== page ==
So, what do you do when you must write and yet something is preventing you from doing that?
Sit down. Realize that the God who has given you this desire for writing is the same God who has allowed you to get sick or get too busy or experience holidays with your family. And when it comes down to it, some things can't wait...and writing isn't one of those. Family, your health, your loved ones, however - they can't wait.
So, don't be afraid to stop. Put away your laptop, but keep your creative side of your brain on. Like CJ said on Friday, sometimes living life gives you way more ideas than you'll ever get staring blankly at a computer screen, sniffling into a Kleenex.
And with that, I'm going to go make myself another cup of tea. Have a wonderful Thanksgiving week, everyone!
Friday, November 20, 2009
I'd venture to guess just about every writer on the planet has been in this wilderness before. But you know what? You don't have to stay there wallowing in frustration. Here's a tip I'm learning: If I want to write deeply, I need to live life. Sometimes it's very easy as writers to hole ourselves up in our offices and draw from our creative wells time and time again without ever refilling. We need to get out and live life!
I'll admit it. I'm an introvert. I'd rather take a walk by myself than go to a party. My idea of fun is sitting in a comfy chair reading a good novel. I don't mind being alone in a room all day long staring at a computer screen. But I need to learn how to get over some of these tendencies. Break out of my shell. Never be afraid to ask questions. Constantly strive to learn new things. I know I won't truly enjoy life if I don't get out there and do things my introvert self would rather avoid.
A couple years ago my local airport was having an "open house". I read in the paper they were offering helicopter rides. That sounded very cool to the more adventurous part of me, but it was quickly squelched by the cautious part. It took some prodding from a family member, but I finally overrode my hesitance and went for it. I plunked down my $25.00 and climbed on board a two-person Bell helicopter. I'm so glad I did. What an amazing experience. My creative juices were flowing through the entire five minutes (what if someone got on board expecting a five minute ride and was instead kidnapped ... what if a helicopter pilot and one passenger crashed in the wilderness and had to survive ....)
Don't be afraid to do something out of your comfort zone today. And while you're at it, try not to think about how you can use the research in your writing, like I did. Just enjoy the experience. It will be like adding buckets of water to your creative well.
Thursday, November 19, 2009
I'll be honest, until a couple of months ago, the whole "Sabbath day" commandment isn't one I'd exactly given a lot of thought to.
I guess I always figured that as long as I wasn't taking God's name in vain, coveting my neighbor's stuff, stealing, lying, murdering or worshipping any other gods, well, I was doing pretty well.
I was wrong.
My a-ha moment, or at least the moment when I started giving the matter some serious thought, was when I was reading A.J. Jacob's The Year of Living Biblically. See, Mr. Jacobs doesn't necessarily consider himself a believer, but in the spirit of his wacky social experiments, he decided to follow the Bible's tenants word for word (yes, even the crazy ones from the Old Testament) and see if/how it would change his life.
While he didn't convert to Christianity after the project was through, he said that observing the Sabbath is still something he does today. In fact, other than learning to express gratitude, it's probably the greatest takeaway he had for the experience. So that, of course, got me thinking about my own Sabbath practices, which usually involved going to church, watching a little football and, well, working like every other day of the week.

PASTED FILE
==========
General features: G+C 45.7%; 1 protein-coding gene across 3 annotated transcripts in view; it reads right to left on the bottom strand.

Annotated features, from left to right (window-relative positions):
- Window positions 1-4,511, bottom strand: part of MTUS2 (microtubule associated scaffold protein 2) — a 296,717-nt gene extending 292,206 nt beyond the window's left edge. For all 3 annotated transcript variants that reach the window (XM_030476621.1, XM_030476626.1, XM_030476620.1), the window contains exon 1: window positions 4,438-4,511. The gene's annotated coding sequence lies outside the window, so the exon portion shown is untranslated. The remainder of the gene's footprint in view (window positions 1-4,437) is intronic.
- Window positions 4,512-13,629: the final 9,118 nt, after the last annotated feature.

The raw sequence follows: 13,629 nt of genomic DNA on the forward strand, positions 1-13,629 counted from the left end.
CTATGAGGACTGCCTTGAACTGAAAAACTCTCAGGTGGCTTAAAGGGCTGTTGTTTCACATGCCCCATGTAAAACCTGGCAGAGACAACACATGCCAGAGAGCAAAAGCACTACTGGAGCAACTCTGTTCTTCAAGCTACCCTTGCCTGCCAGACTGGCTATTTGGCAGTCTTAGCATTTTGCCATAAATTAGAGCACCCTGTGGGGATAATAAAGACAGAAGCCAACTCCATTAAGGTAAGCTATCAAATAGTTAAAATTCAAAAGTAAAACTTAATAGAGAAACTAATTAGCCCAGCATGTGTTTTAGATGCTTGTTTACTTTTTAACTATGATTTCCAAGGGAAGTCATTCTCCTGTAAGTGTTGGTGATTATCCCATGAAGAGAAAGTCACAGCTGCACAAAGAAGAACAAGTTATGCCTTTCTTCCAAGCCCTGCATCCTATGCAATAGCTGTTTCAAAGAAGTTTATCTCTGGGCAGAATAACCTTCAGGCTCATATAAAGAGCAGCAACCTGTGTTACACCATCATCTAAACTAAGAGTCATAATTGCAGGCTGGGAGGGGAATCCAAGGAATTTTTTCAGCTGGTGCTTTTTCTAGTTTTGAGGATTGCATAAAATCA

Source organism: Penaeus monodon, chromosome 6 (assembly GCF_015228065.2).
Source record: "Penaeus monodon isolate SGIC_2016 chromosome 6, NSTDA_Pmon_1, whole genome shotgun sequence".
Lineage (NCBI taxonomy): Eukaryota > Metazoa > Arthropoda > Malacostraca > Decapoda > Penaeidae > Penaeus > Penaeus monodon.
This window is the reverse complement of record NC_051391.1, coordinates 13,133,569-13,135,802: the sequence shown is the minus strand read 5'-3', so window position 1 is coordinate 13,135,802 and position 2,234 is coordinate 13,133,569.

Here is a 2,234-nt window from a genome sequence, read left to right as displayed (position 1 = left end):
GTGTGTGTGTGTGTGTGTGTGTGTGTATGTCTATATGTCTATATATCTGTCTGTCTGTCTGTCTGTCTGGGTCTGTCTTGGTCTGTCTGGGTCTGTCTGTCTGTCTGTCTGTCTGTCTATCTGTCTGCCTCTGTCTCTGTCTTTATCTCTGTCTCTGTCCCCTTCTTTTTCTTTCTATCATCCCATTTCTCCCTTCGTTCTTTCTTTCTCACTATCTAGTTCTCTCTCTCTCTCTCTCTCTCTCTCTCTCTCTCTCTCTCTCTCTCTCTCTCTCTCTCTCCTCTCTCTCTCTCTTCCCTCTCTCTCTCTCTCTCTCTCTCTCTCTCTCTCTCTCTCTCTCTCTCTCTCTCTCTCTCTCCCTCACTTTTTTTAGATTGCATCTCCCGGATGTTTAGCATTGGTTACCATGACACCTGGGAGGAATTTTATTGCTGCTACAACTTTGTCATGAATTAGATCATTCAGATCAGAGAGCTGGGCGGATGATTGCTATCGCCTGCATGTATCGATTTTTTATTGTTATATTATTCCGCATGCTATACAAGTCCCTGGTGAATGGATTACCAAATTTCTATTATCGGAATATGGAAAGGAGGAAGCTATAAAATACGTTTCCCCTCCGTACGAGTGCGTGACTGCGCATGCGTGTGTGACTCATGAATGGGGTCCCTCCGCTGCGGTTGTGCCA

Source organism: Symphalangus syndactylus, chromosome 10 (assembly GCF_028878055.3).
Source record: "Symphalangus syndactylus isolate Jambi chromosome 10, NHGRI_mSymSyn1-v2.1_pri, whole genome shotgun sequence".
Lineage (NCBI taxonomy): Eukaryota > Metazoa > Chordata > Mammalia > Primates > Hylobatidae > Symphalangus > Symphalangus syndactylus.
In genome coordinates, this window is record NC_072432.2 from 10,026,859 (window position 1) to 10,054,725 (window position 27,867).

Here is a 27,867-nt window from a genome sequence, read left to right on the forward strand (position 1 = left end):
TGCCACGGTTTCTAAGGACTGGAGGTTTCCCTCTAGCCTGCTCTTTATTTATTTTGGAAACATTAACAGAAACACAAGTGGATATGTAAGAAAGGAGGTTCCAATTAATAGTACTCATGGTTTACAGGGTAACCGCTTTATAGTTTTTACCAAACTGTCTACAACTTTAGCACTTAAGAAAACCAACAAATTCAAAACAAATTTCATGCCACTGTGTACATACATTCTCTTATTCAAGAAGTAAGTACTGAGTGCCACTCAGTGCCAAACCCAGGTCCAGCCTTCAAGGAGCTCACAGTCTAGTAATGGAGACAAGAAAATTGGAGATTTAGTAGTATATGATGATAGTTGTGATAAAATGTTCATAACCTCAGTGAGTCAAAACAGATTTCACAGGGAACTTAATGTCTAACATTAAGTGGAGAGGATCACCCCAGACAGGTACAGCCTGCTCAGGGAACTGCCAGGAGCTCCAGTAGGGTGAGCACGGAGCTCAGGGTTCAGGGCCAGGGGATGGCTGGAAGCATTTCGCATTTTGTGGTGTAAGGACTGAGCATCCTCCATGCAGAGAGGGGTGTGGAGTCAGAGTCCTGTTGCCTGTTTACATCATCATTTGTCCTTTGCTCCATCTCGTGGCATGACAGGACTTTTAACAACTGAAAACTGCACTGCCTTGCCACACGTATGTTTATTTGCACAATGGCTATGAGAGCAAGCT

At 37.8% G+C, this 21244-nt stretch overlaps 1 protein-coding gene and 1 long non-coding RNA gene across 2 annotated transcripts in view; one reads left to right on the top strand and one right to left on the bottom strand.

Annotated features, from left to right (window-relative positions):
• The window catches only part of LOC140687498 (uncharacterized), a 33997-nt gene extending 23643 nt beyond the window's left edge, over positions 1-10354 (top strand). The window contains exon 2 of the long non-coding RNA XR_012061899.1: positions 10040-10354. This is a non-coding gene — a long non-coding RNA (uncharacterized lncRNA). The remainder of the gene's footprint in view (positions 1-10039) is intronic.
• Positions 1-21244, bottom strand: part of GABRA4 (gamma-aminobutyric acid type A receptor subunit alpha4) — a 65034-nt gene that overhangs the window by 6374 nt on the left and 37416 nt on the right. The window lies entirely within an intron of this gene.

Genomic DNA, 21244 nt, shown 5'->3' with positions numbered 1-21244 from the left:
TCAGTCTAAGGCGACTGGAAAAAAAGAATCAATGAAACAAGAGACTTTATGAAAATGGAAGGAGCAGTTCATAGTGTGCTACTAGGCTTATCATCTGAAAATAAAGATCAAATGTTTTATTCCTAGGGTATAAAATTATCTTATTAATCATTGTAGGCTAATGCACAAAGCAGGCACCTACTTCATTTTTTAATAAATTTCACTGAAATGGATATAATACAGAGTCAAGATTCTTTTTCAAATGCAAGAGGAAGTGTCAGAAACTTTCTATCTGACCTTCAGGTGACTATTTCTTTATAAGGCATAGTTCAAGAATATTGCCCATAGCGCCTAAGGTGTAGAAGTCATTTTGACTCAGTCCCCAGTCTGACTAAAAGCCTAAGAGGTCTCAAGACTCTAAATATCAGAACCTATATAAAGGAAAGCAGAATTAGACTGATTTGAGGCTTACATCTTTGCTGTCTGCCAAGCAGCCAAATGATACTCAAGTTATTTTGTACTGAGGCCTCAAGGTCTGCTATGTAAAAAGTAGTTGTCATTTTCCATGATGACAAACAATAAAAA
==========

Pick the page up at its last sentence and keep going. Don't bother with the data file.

Now granted, I love to write, and sometimes when you're in the midst of a book deadline, you really need all the time you can get. So Sunday afternoon seemed like the perfect solution by offering me a few additional hours.
But as time wore on, burnout (with writing and my life in general) really started settling in, and I was beginning to resent my Sundays as much as the typical Monday morning. That, of course, made me wonder if there was a better way to be living. What if I trusted God enough to help me get everything done in six days rather than seven and actually took a day of (gasp!) rest?
So that's what I've been doing ever since...I've stepped away from the computer and actually started enjoying my Sunday (morning, afternoon and evening) work-free—as difficult as that is for me. And I can't even begin to tell you how that's re-energized my life, not to mention my writing. Once Monday morning rolls around, I feel so much more refreshed and ready to go—all because I didn't spend my entire weekend in front of the computer.
I guess God knew what He was talking about when He commanded that, huh? Now I know...
Wednesday, November 18, 2009
There's been a lot of drama lately. In my family life, in my personal life, and especially in my writing life. For example, recently on public forums, there has been a lot of debating on e-publishing vs. self-publishing vs. traditional publishing...
It's exhausting to watch, because all parties share equally compelling points and I can relate to all sides. I've been e-pubbed and print-pubbed by a small press, which paid no advance but standard royalities, and actually made a little money through them. Now, I've been multi-pubbed by a traditional house and see that side of things.
I've had no experience with self-publishing, but I know others who have, and while that's not an investment I would be willing to delve into, I still have respect for those who do.
That's what it comes down to. Respect. If you read my personal blog last week, you might have seen my post on how upset I was by a specific author who felt the need to (in my opinion) bash an entire publishing house and all of its readers and authors. Supposedly, that is not what that author intended to do and this author posted an apology on his/her site explaining as much, but the damage was already done.